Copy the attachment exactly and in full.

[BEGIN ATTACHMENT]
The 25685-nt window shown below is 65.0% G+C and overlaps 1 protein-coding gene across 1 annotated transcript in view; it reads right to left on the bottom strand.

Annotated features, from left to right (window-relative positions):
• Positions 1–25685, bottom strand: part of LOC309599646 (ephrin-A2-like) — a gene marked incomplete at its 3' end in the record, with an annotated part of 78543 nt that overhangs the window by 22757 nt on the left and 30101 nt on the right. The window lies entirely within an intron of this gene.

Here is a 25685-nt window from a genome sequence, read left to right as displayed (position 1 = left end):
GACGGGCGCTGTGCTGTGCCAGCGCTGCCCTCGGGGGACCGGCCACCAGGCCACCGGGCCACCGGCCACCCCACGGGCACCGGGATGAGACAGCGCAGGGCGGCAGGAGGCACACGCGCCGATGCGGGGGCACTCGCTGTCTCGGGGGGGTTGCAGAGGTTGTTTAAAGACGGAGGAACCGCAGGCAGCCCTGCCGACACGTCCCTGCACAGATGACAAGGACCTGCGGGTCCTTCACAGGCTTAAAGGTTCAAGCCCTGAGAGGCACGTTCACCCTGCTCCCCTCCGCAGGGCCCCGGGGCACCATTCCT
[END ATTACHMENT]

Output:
The 25685-nt window shown below is 65.0% G+C and overlaps 1 protein-coding gene across 1 annotated transcript in view; it reads right to left on the bottom strand.

Annotated features, from left to right (window-relative positions):
• Positions 1–25685, bottom strand: part of LOC309599646 (ephrin-A2-like) — a gene marked incomplete at its 3' end in the record, with an annotated part of 78543 nt that overhangs the window by 22757 nt on the left and 30101 nt on the right. The window lies entirely within an intron of this gene.

Here is a 25685-nt window from a genome sequence, read left to right as displayed (position 1 = left end):
GACGGGCGCTGTGCTGTGCCAGCGCTGCCCTCGGGGGACCGGCCACCAGGCCACCGGGCCACCGGCCACCCCACGGGCACCGGGATGAGACAGCGCAGGGCGGCAGGAGGCACACGCGCCGATGCGGGGGCACTCGCTGTCTCGGGGGGGTTGCAGAGGTTGTTTAAAGACGGAGGAACCGCAGGCAGCCCTGCCGACACGTCCCTGCACAGATGACAAGGACCTGCGGGTCCTTCACAGGCTTAAAGGTTCAAGCCCTGAGAGGCACGTTCACCCTGCTCCCCTCCGCAGGGCCCCGGGGCACCATTCCT